A statement appeared this week on the website of Lithuania's armed forces claiming that NATO's Sabre Strike exercises in the Baltics and Poland were preparations for an annexation of Kaliningrad. It, of course, was the work of hackers and was quickly removed.
On the same day, pro-Kremlin activists were detained at a military base in Latvia participating in Sabre Strike. They had climbed the fence, torn down a U.S. flag, and replaced it with the orange-and-black colors of the St. George ribbon.
Childish pranks and petty vandalism to be sure, but also signs of our dangerous times. And we're certain to see more of this kind of thing for a while -- as well as more menacing gestures.
Just days after meeting Vladimir Putin in Sochi, Raul Khajimba, the de facto president of Georgia's breakaway Abkhazia region, appointed a Russian general as chief of staff of its armed forces.
And some 1,500 Russian soldiers began drone training exercises this week in Georgia's other pro-Moscow separatist region, South Ossetia.
From the abduction of Estonian law-enforcement officer Eston Kohver by Russian agents to Moscow launching criminal cases against Lithuanian citizens who avoided the Soviet draft to provocations in frozen-conflict zones, the signs are everywhere that Putin's showdown with the West is going to be a long and tense standoff.
And this is going to be the case regardless of how the Ukraine conflict is resolved.
As veteran Kremlin-watcher James Sherr wrote in a recent report for Chatham House, if Russia gets its way in Ukraine -- a "federalized" and "neutral" state that Moscow can manipulate at will -- it will only be emboldened to act elsewhere. And the result would be the death of the post-Cold War world order -- as well as the West's credibility.
"Betraying Ukraine -- what else would it be? -- and, soon enough, Moldova and Georgia will add to the stock of Vichyite states in Europe with no love for what remains of the West, and even less respect," Sherr wrote.
"It will then be entirely rational for Latvians or Poles to ask why, if the West is unwilling to uphold the Paris Charter by means short of war, it should be willing to uphold the Washington Treaty by means of war when ‘hybrid’ threats arise."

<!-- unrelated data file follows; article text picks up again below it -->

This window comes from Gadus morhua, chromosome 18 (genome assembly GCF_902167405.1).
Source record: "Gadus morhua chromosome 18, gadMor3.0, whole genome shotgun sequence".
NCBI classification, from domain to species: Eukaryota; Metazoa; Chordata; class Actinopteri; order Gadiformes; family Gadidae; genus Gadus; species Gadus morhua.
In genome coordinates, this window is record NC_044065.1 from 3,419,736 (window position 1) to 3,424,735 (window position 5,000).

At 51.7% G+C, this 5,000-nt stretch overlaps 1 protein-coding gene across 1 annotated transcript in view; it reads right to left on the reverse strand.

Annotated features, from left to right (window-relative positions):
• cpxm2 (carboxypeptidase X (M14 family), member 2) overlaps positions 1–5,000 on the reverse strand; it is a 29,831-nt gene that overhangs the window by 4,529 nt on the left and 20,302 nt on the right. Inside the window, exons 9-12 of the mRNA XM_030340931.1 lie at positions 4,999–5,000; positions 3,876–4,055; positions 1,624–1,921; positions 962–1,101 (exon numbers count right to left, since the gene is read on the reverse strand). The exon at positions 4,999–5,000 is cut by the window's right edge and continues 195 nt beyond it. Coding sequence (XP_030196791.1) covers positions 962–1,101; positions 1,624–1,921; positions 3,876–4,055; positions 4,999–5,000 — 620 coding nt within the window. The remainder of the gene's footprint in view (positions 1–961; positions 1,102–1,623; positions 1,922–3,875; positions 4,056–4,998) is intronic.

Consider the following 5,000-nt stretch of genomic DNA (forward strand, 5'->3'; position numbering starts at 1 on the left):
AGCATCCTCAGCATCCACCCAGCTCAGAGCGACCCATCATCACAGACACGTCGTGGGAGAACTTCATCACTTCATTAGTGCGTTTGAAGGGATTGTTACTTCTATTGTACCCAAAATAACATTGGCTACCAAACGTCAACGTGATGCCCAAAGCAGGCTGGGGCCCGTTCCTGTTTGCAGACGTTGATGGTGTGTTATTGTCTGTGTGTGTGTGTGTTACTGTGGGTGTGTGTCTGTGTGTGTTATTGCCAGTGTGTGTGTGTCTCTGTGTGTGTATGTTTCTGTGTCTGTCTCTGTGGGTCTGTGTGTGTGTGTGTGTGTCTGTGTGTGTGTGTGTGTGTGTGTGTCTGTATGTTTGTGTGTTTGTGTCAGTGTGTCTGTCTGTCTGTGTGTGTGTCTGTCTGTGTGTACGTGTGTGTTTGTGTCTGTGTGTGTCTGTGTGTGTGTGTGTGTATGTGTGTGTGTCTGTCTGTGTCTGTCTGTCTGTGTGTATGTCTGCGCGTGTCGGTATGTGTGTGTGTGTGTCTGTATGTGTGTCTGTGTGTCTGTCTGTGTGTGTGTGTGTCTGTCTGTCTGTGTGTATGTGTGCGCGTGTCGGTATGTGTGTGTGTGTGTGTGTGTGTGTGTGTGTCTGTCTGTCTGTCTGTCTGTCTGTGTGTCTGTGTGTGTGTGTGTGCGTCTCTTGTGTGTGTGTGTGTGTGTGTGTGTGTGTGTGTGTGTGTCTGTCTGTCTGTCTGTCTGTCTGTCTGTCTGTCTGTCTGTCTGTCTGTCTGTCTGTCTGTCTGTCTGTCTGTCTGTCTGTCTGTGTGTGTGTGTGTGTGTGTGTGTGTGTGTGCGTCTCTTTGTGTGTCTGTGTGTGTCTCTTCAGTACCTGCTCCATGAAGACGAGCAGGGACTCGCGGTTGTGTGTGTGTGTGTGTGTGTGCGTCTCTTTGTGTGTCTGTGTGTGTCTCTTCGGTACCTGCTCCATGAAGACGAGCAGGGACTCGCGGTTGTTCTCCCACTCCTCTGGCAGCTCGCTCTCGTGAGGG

And if -- as appears increasingly likely -- the Ukraine conflict settles into a stalemated frozen conflict in which Moscow has to settle for less than Ukraine becoming its vassal?
Since Putin has staked his political legitimacy -- and indeed survival -- on a twilight showdown with the West, a stalemate is unacceptable. In this case, he will need to turn up the heat, either in Ukraine or elsewhere.
"In chess terms, Putin is not in a stalemate, he's in a zugzwang: He is forced to make further moves even if they worsen his position, precisely because he must keep selling his 'war of civilizations' concept to Russians," Leonid Bershidsky, the self-exiled Russian political analyst wrote in Bloomberg recently.
"He cannot afford a prolonged lull in events, because he must keep his audience focused."
Putin is determined to blow up the post-Cold War order in Europe and turn the former Soviet republics into Moscow's vassals. The only way to stop him is to defeat him by means short of war with a nuclear-armed rogue state.
The Chatham House report recommends a series of steps to contain Putin, some of which are already in progress: turn Ukraine into a strong sovereign European state; get serious about backing Georgia and Moldova's European aspirations; rearm and refocus NATO and boost the alliance's credibility; systematically counter the Kremlin's disinformation machine; and strip Russia of political leverage in energy markets.
As Bershidsky suggests, this may not be enough given Putin's desperation and unpredictability. But it may be the best that can be done.
There won't be any quick victory. But given the structural weaknesses of the Russian economy -- and barring the Kremlin leader doing something really crazy -- it just might work.
"Whether the West plays its cards well or badly, it faces a protracted struggle with Russia," Sherr wrote.
NOTE TO READERS: Be sure to tune in to this week's Power Vertical Podcast, when the issues raised in this post will be discussed. The guests will be James Sherr and Mark Galeotti.